Growing our workforce with intention, not (unintended) bias.

Getting the right people on your team is so important. As a founder, I’m passionate about what we’re doing at Tradify, and I only want to work with those people at the absolute top of their profession – the people who click, who get it, and who will take us where we want to go. This is the same problem all growth companies face.

Here, in little old NZ, it can take time to find skilled talent, who we call the top 10%. The pool of candidates just isn’t that big to start with. If you looked over the CVs landing on a Google recruiter’s desk, you’d see everyone is the top of their field – founded and sold an app worth millions of dollars, has created a new language to advance machine learning, or has more letters after their name than they do before it. But here, finding those people – and finding them quick – is a real challenge.

The reason I initially set out writing this piece was that when I looked up from my desk in our old office I was met predominantly by male faces - it felt as though we were missing something vital.

With twenty employees, we had only two women on staff, who were recruited because they’re exceptional at what they do. I had made it a rule early on to only hire exceptional people who were passionate about building something awesome. But what happens to our culture, to our creativity, when we exist and innovate within a bubble of homogeneity?

This was never intentional. In the beginning, Tradify grew so quickly, we had so many priorities and pressures to juggle … ten CVs would land on my desk and they’d all be male and I just assumed that was all the applicants who wanted the job. I can own that as a male myself, I simply didn’t notice the discrepancy until it was pointed out. Then I couldn’t stop noticing it, and I wanted to fix it.

This problem was only going to get worse as we grew. What would happen when we’re at 50 people and only have five people women on the team? How would that look to potential recruits? What would that say about our reputation within the industry? Hell, what does it say now?

There may be other factors at play here. Our core customer base – tradespeople – also operate in a male-dominated industry. Maybe women see our job ads and don’t feel they can offer much to the company, which is completely false. Maybe because I’m a male founder, that plays a role, too.

Maybe we’re just not as sexy a place to work at as the next Uber or the next Facebook, although I still think we have a lot to offer. There is great work being done now all over the world and right here in NZ to make the trade industry more inclusive, and to present the trades as a viable option to school leavers of all races and sexes and genders. We wholeheartedly support this, and part of that means leading by example.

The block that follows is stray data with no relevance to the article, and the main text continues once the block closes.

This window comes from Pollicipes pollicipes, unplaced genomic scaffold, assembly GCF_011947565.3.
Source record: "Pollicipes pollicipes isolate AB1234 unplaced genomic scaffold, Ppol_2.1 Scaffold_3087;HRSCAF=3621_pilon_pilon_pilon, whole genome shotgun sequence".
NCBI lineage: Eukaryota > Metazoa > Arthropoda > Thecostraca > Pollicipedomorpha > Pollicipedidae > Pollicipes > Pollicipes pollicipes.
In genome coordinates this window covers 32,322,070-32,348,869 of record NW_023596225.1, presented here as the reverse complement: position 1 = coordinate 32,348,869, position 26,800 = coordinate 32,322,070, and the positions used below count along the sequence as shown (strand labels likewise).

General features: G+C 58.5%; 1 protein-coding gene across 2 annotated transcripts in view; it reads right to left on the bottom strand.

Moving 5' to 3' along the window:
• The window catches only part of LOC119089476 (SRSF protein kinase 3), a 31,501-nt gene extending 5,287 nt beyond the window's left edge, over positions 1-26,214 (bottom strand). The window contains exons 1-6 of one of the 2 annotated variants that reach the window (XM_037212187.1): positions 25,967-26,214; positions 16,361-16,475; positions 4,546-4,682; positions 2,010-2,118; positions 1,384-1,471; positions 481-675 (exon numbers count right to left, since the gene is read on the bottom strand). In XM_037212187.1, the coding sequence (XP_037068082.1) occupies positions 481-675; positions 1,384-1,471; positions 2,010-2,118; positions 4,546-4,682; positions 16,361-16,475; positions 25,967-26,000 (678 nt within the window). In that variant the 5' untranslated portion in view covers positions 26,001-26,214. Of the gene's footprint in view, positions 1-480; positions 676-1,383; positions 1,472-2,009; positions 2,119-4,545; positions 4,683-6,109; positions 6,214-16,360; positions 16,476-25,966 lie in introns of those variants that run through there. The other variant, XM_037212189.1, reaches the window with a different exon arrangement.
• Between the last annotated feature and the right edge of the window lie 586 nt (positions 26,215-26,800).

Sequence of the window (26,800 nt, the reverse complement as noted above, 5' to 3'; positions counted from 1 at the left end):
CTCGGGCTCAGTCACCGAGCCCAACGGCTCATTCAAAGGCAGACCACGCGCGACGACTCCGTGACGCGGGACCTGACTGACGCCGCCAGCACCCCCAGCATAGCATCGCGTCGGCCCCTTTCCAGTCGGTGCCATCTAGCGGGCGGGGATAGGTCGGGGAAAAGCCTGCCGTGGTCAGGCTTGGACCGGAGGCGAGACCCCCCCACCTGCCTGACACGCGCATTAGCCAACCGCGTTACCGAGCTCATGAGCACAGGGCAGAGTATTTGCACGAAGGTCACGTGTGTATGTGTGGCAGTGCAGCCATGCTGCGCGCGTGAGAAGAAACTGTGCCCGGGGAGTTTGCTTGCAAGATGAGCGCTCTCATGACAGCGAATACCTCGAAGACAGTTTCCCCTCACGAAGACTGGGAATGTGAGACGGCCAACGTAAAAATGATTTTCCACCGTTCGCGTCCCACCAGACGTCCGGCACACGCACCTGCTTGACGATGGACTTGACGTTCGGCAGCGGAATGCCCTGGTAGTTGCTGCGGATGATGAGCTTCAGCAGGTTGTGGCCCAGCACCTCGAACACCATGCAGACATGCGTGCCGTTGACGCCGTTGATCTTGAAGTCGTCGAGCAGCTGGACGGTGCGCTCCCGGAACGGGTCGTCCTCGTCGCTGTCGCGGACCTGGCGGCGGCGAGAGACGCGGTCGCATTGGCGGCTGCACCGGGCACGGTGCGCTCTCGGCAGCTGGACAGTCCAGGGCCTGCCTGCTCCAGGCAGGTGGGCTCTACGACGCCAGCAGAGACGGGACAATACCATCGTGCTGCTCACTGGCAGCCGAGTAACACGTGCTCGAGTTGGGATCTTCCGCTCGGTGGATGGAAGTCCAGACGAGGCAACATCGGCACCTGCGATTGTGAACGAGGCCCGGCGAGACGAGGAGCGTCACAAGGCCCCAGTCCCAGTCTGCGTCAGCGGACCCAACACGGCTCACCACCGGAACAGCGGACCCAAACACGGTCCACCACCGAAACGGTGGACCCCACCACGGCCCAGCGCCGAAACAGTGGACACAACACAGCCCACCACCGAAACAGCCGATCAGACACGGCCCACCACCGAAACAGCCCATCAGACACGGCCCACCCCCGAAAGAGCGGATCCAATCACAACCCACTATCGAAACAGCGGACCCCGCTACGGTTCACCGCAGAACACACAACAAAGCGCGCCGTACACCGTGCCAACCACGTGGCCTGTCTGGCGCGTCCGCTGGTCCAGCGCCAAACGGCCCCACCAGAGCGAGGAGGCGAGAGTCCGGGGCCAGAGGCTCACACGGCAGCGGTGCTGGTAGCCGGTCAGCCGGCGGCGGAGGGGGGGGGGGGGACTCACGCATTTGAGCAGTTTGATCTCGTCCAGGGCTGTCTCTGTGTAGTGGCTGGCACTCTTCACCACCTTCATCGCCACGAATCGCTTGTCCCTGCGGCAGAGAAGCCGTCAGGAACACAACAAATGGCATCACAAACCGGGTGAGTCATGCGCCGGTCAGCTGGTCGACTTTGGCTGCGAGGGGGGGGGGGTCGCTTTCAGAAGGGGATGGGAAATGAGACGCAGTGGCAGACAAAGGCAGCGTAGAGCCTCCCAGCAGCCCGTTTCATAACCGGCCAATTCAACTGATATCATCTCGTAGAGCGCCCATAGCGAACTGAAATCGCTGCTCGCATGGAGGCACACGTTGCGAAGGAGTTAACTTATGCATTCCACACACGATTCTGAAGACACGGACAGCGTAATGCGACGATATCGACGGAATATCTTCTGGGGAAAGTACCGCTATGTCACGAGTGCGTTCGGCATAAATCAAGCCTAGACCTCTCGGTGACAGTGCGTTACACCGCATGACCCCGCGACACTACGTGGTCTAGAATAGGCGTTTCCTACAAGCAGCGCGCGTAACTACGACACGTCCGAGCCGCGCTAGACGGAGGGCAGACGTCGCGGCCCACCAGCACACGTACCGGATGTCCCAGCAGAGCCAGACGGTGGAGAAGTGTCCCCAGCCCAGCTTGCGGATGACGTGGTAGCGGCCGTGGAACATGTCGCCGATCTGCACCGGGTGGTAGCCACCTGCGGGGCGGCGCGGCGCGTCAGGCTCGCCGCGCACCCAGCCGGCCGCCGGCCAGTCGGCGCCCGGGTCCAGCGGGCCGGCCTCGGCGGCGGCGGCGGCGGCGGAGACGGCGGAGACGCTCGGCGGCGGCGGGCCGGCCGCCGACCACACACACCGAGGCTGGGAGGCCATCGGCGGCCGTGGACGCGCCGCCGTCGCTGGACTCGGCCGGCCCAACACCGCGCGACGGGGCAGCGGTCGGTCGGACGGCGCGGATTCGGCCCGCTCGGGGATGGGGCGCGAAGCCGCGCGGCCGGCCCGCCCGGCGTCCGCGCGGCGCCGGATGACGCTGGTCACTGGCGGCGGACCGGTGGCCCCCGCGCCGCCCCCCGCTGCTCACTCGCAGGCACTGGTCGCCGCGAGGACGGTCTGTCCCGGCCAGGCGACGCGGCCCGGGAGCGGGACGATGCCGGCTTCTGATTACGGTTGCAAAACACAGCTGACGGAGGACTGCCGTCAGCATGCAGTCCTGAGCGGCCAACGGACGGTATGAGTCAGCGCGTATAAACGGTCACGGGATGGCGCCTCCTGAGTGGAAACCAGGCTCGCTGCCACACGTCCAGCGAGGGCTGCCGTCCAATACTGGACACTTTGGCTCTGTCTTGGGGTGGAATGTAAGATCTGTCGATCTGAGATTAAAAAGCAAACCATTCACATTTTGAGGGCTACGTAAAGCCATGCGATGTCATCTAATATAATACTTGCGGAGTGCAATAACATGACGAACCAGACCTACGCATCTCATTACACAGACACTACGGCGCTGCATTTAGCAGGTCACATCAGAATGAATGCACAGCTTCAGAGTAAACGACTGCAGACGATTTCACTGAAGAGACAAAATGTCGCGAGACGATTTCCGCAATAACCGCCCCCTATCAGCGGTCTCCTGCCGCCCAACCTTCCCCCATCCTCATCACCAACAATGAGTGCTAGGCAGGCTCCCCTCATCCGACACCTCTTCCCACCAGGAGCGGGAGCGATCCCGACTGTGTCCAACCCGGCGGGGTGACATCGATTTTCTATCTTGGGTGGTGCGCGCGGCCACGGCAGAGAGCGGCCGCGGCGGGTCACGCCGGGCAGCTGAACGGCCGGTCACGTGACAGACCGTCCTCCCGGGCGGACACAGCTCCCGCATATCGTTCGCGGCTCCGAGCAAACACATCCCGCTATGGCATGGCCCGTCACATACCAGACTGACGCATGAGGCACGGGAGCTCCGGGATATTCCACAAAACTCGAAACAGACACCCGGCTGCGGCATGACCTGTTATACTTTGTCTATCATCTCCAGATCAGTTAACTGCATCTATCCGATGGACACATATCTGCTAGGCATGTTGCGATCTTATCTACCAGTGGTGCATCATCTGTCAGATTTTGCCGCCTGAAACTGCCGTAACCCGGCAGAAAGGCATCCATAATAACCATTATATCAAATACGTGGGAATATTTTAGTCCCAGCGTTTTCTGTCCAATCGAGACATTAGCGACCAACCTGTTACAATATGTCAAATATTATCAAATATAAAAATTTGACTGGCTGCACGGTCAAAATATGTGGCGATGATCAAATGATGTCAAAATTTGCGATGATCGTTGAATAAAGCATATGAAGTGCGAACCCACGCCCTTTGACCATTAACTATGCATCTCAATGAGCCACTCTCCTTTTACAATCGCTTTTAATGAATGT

I genuinely believe that in order for us to achieve success, we need an awesome team. I don’t believe an awesome team looks all male. Nor is it all-white, or all-able. Or all anything.

Since setting out to write this, we have welcomed into our team Emma, our Chief Revenue Officer, who has taken on a role in our executive team, Veronika and Anna as QAs in our dev team, and Vanessa as a Business Analyst. Plus we have strengthened our customer success team with Odette and Alyssa, who are smashing the sales. We didn’t just hire them for show or for the sake of a quota, we hired purely on talent, and these six stood head-and-shoulders above the rest.

The women on our team bring fresh perspectives, new innovations, different ways of looking at a problem based on different experiences. If we want to be the best we can be, we need that. We’re already a diverse team in terms of race and cultural background, with a great team culture focused around doing awesome, ambitious work and being kind humans to each other. What we have lacked is a way to find the amazing coders, strategists, content creators, and analysts out there who are female, and the ability to show them that this is an inclusive, challenging, and innovative environment where their best work can shine.

This brings us to the here and now, where Tradify has just become one of the first partners of the Tech She Can charter. Hopefully one day this charter won’t exist as there will be an equal representation of males and females in the workplace. Until then, we’ll be doing what we can to make the tech industry an awesome place to work for everyone.

Having worked in the trades sector for years, Curtis was fed up of the rubbish solutions out there to run a trade business on the go. So he put the tools down, picked up a keyboard and created Tradify. Tradify has now helped over 10,000 tradespeople around the world get their nights back, eliminating paperwork and cutting down the time they spend on admin. Find out more about Tradify here.